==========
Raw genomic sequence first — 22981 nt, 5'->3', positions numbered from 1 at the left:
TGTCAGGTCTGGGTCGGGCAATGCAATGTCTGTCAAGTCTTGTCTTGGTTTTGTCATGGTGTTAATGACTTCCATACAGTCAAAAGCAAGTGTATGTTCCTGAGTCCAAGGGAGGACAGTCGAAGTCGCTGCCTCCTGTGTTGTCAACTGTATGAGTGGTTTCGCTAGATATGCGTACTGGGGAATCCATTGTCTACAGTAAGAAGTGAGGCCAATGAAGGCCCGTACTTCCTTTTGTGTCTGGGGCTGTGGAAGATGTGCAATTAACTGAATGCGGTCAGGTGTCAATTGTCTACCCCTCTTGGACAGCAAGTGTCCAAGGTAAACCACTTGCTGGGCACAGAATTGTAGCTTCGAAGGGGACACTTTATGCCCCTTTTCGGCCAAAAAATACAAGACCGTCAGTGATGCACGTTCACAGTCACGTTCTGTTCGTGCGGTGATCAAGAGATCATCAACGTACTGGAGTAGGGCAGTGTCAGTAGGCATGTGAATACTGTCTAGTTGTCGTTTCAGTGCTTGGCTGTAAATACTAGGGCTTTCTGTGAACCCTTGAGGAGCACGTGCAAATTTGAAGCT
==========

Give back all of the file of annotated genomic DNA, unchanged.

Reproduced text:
Raw genomic sequence first — 22981 nt, 5'->3', positions numbered from 1 at the left:
TGTCAGGTCTGGGTCGGGCAATGCAATGTCTGTCAAGTCTTGTCTTGGTTTTGTCATGGTGTTAATGACTTCCATACAGTCAAAAGCAAGTGTATGTTCCTGAGTCCAAGGGAGGACAGTCGAAGTCGCTGCCTCCTGTGTTGTCAACTGTATGAGTGGTTTCGCTAGATATGCGTACTGGGGAATCCATTGTCTACAGTAAGAAGTGAGGCCAATGAAGGCCCGTACTTCCTTTTGTGTCTGGGGCTGTGGAAGATGTGCAATTAACTGAATGCGGTCAGGTGTCAATTGTCTACCCCTCTTGGACAGCAAGTGTCCAAGGTAAACCACTTGCTGGGCACAGAATTGTAGCTTCGAAGGGGACACTTTATGCCCCTTTTCGGCCAAAAAATACAAGACCGTCAGTGATGCACGTTCACAGTCACGTTCTGTTCGTGCGGTGATCAAGAGATCATCAACGTACTGGAGTAGGGCAGTGTCAGTAGGCATGTGAATACTGTCTAGTTGTCGTTTCAGTGCTTGGCTGTAAATACTAGGGCTTTCTGTGAACCCTTGAGGAGCACGTGCAAATTTGAAGCT